Performance of ArrayFire JIT Code Generation

Oded GreenBenchmarks, Case Studies 3 Comments

The ArrayFire library offers JIT (Just In Time) compiling for standard arithmetic operations. This includes trigonometric functions, comparisons, and element-wise operations.

At run-time, ArrayFire aggregates these function calls using an Abstract Syntax Tree (AST) data structure such that whenever a JIT-supported function is ”met,” it is added into the AST for a given variable instance. The AST of the variable is computed if one of the following conditions is met:

  • an explication evaluation is required by the programmer using the eval() function member or
  • the variable is required to compute a different variable that is not JIT-supported.

When the above occurs, and the variable needs to be evaluated, the functions and variables in the AST data structure are used to create a single kernel (”function-call”). This is done by creating a customized kernel on-the-fly that is made up of all the functions in the AST – the customized function is then executed.

This JIT compilation technique has multiple benefits:

  • A reduced number of kernel calls – a kernel call can be a significant overhead for small data sets.
  • Better cache performance – there are many instances in which the memory required by a single element in the array can be reused multiple, or the temporary value of a computation can be stored in the cache and reused by future computations.
  • Temporary memory allocation and write-back can be reduced – when multiple expressions are evaluated and stored into temporary arrays, these arrays need to be allocated and the results written back to the main memory.
  • Avoid computing elements that are not used – there are cases in which the AST is created for a variable; however, the expression is not used later in the computation. Thus, its evaluation can be avoided.
  • Better performance – all the above can help reduce the total execution time.
// As JIT is automatically enabled in ArrayFire, this version of the function
// forces each expression to be evaluated. If the eval() function calls are
// removed, then the execution of this code would be equivalent to the
// following function.

static double pi_no_jit(array x, array y, array temp, int samples){
        temp=temp < 1;
        return 4.0 sum(temp)/samples;

static double pi_jit(array x, array y, array temp,int samples){
        temp = (sqrt(x*x+y*y) < 1); 
        return 4.0*sum(temp)/samples;

The above code (using ArrayFire) computes the value π using a Monte-Carlo simulation where points are randomly generated within the unit square. Each point is tested to see if it is within the unit circle. The ratio of points within the circle and the point in the square approximate the value π. The accuracy of π improves as the number of samples is increased, which motivates using additional samples.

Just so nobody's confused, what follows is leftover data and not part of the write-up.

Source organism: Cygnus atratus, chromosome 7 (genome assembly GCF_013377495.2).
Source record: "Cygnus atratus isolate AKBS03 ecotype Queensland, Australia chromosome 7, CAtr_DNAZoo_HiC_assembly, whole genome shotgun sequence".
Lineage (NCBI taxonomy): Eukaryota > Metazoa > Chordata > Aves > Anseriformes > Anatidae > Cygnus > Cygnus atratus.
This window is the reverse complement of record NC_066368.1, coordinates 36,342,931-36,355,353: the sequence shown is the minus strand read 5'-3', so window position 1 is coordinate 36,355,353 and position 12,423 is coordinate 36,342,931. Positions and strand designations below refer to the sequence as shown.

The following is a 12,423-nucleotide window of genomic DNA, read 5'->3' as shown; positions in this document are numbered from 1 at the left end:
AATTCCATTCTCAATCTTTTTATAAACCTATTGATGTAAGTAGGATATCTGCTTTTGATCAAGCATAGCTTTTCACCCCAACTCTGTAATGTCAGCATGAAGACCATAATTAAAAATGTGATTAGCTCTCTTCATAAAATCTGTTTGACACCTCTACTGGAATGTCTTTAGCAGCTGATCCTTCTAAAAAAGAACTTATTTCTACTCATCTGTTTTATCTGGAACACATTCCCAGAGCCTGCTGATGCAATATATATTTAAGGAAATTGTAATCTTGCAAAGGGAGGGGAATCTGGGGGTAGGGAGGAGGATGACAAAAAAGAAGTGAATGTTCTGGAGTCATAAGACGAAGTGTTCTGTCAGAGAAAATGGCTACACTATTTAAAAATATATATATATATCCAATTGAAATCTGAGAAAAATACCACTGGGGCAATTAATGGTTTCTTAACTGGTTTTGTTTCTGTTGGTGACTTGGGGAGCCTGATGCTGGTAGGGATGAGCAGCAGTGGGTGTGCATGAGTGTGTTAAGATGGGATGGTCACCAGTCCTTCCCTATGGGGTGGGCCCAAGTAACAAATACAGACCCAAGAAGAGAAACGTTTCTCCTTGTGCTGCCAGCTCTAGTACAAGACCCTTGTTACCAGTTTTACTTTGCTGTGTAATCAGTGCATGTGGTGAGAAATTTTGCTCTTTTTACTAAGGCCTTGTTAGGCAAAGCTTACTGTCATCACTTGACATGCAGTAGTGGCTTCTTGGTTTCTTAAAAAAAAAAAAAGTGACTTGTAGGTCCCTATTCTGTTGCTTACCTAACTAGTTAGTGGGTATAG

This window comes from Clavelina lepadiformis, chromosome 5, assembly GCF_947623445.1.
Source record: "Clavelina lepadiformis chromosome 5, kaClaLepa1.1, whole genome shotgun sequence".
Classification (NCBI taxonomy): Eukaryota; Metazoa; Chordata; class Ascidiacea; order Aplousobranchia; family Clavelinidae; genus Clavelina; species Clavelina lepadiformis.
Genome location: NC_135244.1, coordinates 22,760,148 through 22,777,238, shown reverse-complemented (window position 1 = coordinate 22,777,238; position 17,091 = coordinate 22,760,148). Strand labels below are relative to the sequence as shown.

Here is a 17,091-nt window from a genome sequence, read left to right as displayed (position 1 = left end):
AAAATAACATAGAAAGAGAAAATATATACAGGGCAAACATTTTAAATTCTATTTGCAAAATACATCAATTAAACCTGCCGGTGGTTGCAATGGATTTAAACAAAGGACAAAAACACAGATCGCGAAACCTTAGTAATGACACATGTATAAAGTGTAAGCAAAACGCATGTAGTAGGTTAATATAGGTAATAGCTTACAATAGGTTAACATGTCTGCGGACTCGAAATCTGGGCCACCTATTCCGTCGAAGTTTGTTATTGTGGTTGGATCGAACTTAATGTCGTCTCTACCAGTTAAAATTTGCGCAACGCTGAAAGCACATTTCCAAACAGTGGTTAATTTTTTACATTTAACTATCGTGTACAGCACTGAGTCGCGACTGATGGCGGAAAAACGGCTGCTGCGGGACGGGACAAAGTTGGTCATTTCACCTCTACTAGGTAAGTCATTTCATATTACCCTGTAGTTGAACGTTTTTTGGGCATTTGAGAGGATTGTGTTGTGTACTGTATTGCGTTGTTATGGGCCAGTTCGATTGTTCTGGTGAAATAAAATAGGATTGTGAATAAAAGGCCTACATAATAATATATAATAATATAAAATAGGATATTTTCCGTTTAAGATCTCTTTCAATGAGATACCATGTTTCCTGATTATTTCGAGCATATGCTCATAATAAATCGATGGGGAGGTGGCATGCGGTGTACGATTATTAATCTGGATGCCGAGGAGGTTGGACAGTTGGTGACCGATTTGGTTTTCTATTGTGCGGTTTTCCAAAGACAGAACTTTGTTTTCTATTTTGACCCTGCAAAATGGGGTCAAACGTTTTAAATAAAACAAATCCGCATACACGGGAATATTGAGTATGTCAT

There are two implementations in the code listing: – an implementation that takes advantage of the JIT feature (pi_jit) – an implementation that does not benefit from the JIT (pi_no_jit).

Specifically, as JIT is an integral feature of the ArrayFire framework, it cannot simply be turned on and off. The only way for a programmer to sidestep the JIT operations is to manually force the evaluation of expressions. This is done in the non-JIT-supported implementation.

Performance of JIT and Non-JIT implementations
]1 Performance of JIT and Non-JIT implementations

The above figure depicts the execution time (abscissa) as a function of the number of samples (ordinate) for the two implementations discussed above. These tests were conducted on NVIDIA K20 GPU.

When the number of samples is considerably small, the execution time of the non-JIT-supported function is dominated by the launch of multiple kernels. While the JIT-supported function only has a single kernel to launch, the creation of the JIT code dominates the execution time. Nonetheless, the JIT-supported function is 1.4X-2.0X more than the non-JIT-supported function.

In the case of a large number of samples, both the kernel launch overhead and the JIT code creation are not the limiting factors – the kernel’s functionality dominates the execution time. Specifically, the JIT-supported version is 2.0X-2.7X faster than the non-JIT support function due to the reduced number of cache misses.

The number of applications that benefit from the JIT code generation is significant. The actual performance benefits are also application dependent though we have seen similar performance curves in the past. In a recent blog, Conway’s Game of Life, we showed how to implement the “Game” in a handful of lines of code. Now that you know about JIT and what to look for, can you see how JIT is applied to the Game of Life?

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